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cutting42

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Hi Techy types

I need to rationalise my data at home. I have in the region of 5 different PC's/laptops around the house with mine, the misses and two kids various machines.

I am quite good at backing up with a 2Tb usb drive on the main home PC using ViceVersa software on all the other machines backing up my docs etc. to that drive. This works OK but it means the main pc has to be on and I would also like to centralise all the data storage for all the machines.

What do you folks do and what is the best advice please. I am reasonably adept at PC stuff and have a couple of ideas but would appreciate other advice before I start buying kit etc.
 

LancsRick

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Aha, I may be new to this forum, and a novice in the realms of woodwork, but this is an area where I'm more than happy to step up to the podium!

There are several options available to you, and several factors in particular to consider in order to assess those options.

Options:
Self contained NAS - Widely available, it's a self contained box with the sole purpose of housing one or more drives to make them available on the network.
Pros: Low power consumption, small, generally straightforward to set up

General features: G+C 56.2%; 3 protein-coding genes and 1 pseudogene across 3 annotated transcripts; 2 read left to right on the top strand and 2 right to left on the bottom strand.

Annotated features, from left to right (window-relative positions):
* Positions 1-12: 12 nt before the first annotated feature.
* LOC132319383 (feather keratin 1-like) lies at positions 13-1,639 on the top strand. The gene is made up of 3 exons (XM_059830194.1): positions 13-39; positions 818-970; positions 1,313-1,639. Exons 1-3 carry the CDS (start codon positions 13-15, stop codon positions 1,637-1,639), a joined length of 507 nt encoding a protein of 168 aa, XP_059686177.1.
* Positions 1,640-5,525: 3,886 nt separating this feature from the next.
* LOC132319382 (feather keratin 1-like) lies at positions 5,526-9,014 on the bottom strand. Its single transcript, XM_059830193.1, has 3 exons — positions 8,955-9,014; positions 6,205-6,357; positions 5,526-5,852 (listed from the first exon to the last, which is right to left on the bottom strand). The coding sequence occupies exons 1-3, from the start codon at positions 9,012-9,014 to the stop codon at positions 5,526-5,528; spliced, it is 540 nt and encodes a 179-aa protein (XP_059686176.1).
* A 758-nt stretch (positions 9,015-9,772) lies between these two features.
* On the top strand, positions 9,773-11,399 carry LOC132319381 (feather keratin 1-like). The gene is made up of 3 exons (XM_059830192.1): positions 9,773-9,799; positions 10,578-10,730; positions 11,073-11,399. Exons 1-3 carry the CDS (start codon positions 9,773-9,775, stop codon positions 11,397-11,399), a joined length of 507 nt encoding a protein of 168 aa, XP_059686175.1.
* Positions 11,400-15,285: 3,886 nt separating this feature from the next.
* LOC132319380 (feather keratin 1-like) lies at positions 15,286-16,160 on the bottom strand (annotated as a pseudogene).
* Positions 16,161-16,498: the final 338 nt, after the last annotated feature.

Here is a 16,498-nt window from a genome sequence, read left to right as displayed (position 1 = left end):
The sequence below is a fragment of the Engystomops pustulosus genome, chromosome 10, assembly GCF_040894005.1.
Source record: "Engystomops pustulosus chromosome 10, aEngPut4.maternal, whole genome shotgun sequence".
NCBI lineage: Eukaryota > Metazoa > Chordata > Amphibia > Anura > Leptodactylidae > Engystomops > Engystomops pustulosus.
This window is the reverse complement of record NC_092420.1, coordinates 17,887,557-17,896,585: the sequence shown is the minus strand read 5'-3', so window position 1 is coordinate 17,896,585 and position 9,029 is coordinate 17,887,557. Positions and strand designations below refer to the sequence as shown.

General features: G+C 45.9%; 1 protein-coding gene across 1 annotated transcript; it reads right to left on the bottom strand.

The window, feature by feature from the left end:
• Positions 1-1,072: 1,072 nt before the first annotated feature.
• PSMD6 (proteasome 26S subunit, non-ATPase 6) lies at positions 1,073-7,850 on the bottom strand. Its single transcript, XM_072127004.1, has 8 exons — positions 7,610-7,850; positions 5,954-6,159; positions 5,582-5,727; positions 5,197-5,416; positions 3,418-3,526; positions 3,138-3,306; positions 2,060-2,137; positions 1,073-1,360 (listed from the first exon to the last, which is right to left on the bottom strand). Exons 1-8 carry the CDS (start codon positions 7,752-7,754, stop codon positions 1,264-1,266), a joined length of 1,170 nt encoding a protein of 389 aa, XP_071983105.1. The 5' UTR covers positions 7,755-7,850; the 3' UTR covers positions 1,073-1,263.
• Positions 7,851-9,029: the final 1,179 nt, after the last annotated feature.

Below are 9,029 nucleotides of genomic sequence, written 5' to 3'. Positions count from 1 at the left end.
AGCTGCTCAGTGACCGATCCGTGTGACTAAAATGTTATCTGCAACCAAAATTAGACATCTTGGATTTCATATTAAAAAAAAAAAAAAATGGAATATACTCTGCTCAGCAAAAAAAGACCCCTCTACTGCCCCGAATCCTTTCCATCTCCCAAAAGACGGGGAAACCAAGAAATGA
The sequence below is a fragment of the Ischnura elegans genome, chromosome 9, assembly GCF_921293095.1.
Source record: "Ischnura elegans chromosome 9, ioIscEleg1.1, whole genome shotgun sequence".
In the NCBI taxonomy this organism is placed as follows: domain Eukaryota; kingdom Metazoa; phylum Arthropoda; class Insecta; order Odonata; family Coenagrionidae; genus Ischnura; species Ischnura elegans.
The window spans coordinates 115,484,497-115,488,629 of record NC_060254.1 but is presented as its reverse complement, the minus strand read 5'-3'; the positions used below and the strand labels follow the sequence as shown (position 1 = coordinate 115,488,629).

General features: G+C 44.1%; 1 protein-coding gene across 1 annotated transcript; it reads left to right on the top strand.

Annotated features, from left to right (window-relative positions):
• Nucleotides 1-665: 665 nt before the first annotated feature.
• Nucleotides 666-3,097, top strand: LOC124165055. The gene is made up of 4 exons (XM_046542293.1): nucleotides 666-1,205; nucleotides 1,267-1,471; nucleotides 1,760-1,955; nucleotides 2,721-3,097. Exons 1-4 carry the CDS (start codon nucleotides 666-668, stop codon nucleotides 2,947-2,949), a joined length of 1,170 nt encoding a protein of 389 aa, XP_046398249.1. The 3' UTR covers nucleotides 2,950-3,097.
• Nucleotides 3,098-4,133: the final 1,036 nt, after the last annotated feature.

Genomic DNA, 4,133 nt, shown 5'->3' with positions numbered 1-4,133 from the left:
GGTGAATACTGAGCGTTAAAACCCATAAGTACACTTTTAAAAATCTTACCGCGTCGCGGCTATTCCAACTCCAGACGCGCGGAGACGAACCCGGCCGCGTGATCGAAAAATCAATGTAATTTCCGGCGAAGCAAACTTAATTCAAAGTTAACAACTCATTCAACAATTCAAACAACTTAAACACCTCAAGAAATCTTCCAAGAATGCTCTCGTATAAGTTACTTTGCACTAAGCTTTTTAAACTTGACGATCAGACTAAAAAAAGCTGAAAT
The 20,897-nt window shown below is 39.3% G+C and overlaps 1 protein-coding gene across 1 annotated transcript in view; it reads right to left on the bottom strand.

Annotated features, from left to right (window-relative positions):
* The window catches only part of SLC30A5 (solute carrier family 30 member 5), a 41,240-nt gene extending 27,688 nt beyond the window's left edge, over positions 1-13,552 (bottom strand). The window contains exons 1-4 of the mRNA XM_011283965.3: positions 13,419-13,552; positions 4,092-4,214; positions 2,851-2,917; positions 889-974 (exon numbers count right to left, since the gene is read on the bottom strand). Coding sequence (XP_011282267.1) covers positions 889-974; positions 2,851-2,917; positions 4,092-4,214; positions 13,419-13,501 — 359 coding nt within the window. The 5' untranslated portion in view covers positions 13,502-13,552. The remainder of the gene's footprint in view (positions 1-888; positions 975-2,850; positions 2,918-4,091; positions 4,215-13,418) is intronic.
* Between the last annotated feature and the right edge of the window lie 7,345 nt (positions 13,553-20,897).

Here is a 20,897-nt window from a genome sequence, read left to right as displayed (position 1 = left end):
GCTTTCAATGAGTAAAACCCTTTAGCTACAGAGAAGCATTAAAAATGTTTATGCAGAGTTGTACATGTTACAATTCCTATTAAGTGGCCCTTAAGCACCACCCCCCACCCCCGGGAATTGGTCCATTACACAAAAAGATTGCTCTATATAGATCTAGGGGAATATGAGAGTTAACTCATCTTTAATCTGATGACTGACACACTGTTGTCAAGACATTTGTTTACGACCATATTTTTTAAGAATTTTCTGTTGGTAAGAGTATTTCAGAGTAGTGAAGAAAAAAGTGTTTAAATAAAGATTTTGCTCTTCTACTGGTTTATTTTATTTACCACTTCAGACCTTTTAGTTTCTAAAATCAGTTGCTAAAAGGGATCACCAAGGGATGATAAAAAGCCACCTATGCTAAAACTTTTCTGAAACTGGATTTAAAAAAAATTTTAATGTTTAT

Cons: Not much use for anything other than storing data and automating downloads. Unless you spend a fair chunk of money you're not going to get great network performance.

External drive connected to router - Some routers have a USB host port on them allowing you to connect an external drive and access it like a NAS
Pros: Low power consumption, small, cheap if you're able to sell on your old router
Cons: Two boxes instead of one, sometimes you run into compatability problems (although rare)

HTPC - Home Theatre PC - This is the route I've gone down have previously explored the NAS route, and don't regret it for a second. As well as acting as a NAS, I can watch all my films (stored on the drive) on my TV, can instantly pull up iPlayer, and get maximum possible network performance. It's the most costly option, but the most versatile by far. You're probably looking at £200- £250 for a nice HTPC setup, which will draw little power and can be configured to Wake On Lan (i.e. remotely turn it on from any PC on your network when you want to access it).
Pros: Extremely versatile, excellent network speed performance
Cons: Will consume more power than just a NAS (although still probably under 100W), physically larger (shoebox size), more complicated to set up


Considerations
What do you want to store? General files? Documents? Media?
How do you want to be able to access these? Any privacy requirements?
Is network speed important? If so, what is your requirement?
Do you want to be able to have any additional functionality?
Is your house physically wired, or do you intend to use wireless? If so, what type of wireless?
Will you need to expand your storage in the future?
What's your budget?



Hope those are helpful points for you!
 

cutting42

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Awesome post, many thanks.

To refine slightly I am about 90% wired and will be 100% in the next year or so as decorating makes it around the house. I do have wireless as well and the machines concerned will mostly be wired with wireless as a backup.

I have a very custom Media PC which is and will probably remain independent as I am a HiFi nerd and don't want to stream audio but have a dedicated audio only pc. This is not a concern here.